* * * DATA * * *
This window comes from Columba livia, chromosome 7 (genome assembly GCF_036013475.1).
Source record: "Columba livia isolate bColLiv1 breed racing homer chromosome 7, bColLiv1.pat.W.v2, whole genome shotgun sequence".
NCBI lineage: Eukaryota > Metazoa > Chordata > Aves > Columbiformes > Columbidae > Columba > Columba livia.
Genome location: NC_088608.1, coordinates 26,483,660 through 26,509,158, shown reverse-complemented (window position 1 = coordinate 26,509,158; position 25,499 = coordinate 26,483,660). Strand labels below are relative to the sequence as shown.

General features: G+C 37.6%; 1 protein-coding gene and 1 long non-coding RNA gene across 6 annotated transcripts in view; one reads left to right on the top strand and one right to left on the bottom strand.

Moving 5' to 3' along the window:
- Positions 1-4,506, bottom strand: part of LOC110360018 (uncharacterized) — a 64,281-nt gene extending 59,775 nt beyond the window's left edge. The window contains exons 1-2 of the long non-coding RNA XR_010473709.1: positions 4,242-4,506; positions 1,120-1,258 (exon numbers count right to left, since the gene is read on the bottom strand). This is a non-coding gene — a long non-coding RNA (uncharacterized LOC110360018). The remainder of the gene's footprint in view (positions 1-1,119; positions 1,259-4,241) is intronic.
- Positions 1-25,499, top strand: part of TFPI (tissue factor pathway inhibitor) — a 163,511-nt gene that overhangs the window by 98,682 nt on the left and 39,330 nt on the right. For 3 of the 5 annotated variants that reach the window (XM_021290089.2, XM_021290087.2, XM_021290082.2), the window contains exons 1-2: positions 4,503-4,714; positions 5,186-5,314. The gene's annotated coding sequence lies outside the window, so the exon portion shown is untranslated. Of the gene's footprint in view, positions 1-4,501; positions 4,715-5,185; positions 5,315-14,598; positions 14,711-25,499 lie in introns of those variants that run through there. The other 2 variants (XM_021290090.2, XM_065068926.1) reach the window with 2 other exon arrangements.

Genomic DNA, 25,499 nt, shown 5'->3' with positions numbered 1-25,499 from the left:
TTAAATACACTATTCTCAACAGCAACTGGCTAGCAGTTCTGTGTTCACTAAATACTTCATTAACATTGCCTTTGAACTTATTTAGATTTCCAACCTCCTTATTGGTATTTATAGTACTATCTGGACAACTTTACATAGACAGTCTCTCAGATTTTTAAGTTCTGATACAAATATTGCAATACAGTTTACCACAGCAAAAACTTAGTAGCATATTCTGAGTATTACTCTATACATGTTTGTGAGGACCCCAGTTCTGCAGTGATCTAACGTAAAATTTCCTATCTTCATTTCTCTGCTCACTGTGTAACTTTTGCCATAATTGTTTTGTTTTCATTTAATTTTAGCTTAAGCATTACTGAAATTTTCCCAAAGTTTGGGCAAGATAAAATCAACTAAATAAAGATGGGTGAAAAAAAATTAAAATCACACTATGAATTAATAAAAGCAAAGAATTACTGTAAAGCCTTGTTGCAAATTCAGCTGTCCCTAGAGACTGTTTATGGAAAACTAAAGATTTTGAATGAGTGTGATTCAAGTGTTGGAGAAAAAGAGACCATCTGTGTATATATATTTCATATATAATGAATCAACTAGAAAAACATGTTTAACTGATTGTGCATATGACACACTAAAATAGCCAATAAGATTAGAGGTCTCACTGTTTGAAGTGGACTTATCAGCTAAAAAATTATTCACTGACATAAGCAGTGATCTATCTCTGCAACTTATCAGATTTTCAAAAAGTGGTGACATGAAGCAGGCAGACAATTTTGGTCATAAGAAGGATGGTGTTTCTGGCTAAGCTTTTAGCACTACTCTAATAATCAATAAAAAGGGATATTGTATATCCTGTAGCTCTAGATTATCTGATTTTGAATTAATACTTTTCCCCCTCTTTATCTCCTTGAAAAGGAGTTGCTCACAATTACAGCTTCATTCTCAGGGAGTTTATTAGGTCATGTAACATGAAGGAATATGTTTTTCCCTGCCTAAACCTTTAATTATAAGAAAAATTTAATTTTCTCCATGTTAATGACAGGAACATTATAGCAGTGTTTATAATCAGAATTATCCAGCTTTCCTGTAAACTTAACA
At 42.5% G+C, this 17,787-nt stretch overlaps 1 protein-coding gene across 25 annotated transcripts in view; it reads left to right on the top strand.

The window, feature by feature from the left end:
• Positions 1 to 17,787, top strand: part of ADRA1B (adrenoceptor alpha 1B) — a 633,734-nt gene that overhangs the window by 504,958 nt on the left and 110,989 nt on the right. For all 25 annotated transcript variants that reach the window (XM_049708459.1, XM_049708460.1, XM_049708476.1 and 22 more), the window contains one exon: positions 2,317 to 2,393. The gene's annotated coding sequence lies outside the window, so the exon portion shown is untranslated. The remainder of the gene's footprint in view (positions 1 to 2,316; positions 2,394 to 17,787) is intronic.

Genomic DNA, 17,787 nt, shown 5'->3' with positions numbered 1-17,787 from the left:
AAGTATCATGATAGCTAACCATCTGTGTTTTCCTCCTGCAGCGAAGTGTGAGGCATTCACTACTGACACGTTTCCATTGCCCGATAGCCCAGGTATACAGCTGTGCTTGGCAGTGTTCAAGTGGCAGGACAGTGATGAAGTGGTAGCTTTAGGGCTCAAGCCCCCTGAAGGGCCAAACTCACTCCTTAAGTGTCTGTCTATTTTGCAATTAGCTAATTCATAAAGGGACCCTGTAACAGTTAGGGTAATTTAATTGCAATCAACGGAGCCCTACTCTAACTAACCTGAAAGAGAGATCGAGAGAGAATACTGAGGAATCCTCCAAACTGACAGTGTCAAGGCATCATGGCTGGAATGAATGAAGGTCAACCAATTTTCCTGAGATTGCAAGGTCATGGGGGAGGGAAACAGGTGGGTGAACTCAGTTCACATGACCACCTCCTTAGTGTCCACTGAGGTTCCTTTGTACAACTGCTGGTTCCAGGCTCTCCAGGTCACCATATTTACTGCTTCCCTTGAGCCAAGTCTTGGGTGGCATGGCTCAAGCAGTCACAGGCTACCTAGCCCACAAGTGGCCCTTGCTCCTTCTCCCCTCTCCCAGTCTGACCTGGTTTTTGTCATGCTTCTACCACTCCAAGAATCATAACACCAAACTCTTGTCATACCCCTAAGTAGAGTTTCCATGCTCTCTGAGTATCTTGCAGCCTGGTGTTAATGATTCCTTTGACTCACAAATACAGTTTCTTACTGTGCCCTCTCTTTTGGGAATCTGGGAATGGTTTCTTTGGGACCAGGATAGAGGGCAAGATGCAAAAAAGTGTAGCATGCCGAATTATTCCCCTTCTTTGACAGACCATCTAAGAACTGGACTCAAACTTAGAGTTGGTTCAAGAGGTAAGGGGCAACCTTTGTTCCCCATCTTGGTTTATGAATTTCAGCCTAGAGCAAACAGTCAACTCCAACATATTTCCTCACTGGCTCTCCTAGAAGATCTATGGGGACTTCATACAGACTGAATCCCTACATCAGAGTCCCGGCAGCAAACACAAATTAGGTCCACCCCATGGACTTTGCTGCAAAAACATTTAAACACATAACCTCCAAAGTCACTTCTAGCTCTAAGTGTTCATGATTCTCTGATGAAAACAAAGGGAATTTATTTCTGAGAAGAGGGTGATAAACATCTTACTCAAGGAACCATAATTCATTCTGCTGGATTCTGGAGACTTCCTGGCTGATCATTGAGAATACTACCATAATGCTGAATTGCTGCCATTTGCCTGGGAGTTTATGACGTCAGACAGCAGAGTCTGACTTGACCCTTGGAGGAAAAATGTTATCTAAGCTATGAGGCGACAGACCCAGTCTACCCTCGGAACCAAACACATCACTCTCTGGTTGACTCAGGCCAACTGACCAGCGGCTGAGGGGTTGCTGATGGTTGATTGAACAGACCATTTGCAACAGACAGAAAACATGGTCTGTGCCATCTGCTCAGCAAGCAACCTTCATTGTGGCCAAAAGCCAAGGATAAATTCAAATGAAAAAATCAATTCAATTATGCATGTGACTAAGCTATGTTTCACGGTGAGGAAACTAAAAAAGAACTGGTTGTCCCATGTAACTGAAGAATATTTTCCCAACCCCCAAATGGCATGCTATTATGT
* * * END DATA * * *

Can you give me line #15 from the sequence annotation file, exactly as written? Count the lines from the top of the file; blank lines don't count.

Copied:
AAGTATCATGATAGCTAACCATCTGTGTTTTCCTCCTGCAGCGAAGTGTGAGGCATTCACTACTGACACGTTTCCATTGCCCGATAGCCCAGGTATACAGCTGTGCTTGGCAGTGTTCAAGTGGCAGGACAGTGATGAAGTGGTAGCTTTAGGGCTCAAGCCCCCTGAAGGGCCAAACTCACTCCTTAAGTGTCTGTCTATTTTGCAATTAGCTAATTCATAAAGGGACCCTGTAACAGTTAGGGTAATTTAATTGCAATCAACGGAGCCCTACTCTAACTAACCTGAAAGAGAGATCGAGAGAGAATACTGAGGAATCCTCCAAACTGACAGTGTCAAGGCATCATGGCTGGAATGAATGAAGGTCAACCAATTTTCCTGAGATTGCAAGGTCATGGGGGAGGGAAACAGGTGGGTGAACTCAGTTCACATGACCACCTCCTTAGTGTCCACTGAGGTTCCTTTGTACAACTGCTGGTTCCAGGCTCTCCAGGTCACCATATTTACTGCTTCCCTTGAGCCAAGTCTTGGGTGGCATGGCTCAAGCAGTCACAGGCTACCTAGCCCACAAGTGGCCCTTGCTCCTTCTCCCCTCTCCCAGTCTGACCTGGTTTTTGTCATGCTTCTACCACTCCAAGAATCATAACACCAAACTCTTGTCATACCCCTAAGTAGAGTTTCCATGCTCTCTGAGTATCTTGCAGCCTGGTGTTAATGATTCCTTTGACTCACAAATACAGTTTCTTACTGTGCCCTCTCTTTTGGGAATCTGGGAATGGTTTCTTTGGGACCAGGATAGAGGGCAAGATGCAAAAAAGTGTAGCATGCCGAATTATTCCCCTTCTTTGACAGACCATCTAAGAACTGGACTCAAACTTAGAGTTGGTTCAAGAGGTAAGGGGCAACCTTTGTTCCCCATCTTGGTTTATGAATTTCAGCCTAGAGCAAACAGTCAACTCCAACATATTTCCTCACTGGCTCTCCTAGAAGATCTATGGGGACTTCATACAGACTGAATCCCTACATCAGAGTCCCGGCAGCAAACACAAATTAGGTCCACCCCATGGACTTTGCTGCAAAAACATTTAAACACATAACCTCCAAAGTCACTTCTAGCTCTAAGTGTTCATGATTCTCTGATGAAAACAAAGGGAATTTATTTCTGAGAAGAGGGTGATAAACATCTTACTCAAGGAACCATAATTCATTCTGCTGGATTCTGGAGACTTCCTGGCTGATCATTGAGAATACTACCATAATGCTGAATTGCTGCCATTTGCCTGGGAGTTTATGACGTCAGACAGCAGAGTCTGACTTGACCCTTGGAGGAAAAATGTTATCTAAGCTATGAGGCGACAGACCCAGTCTACCCTCGGAACCAAACACATCACTCTCTGGTTGACTCAGGCCAACTGACCAGCGGCTGAGGGGTTGCTGATGGTTGATTGAACAGACCATTTGCAACAGACAGAAAACATGGTCTGTGCCATCTGCTCAGCAAGCAACCTTCATTGTGGCCAAAAGCCAAGGATAAATTCAAATGAAAAAATCAATTCAATTATGCATGTGACTAAGCTATGTTTCACGGTGAGGAAACTAAAAAAGAACTGGTTGTCCCATGTAACTGAAGAATATTTTCCCAACCCCCAAATGGCATGCTATTATGT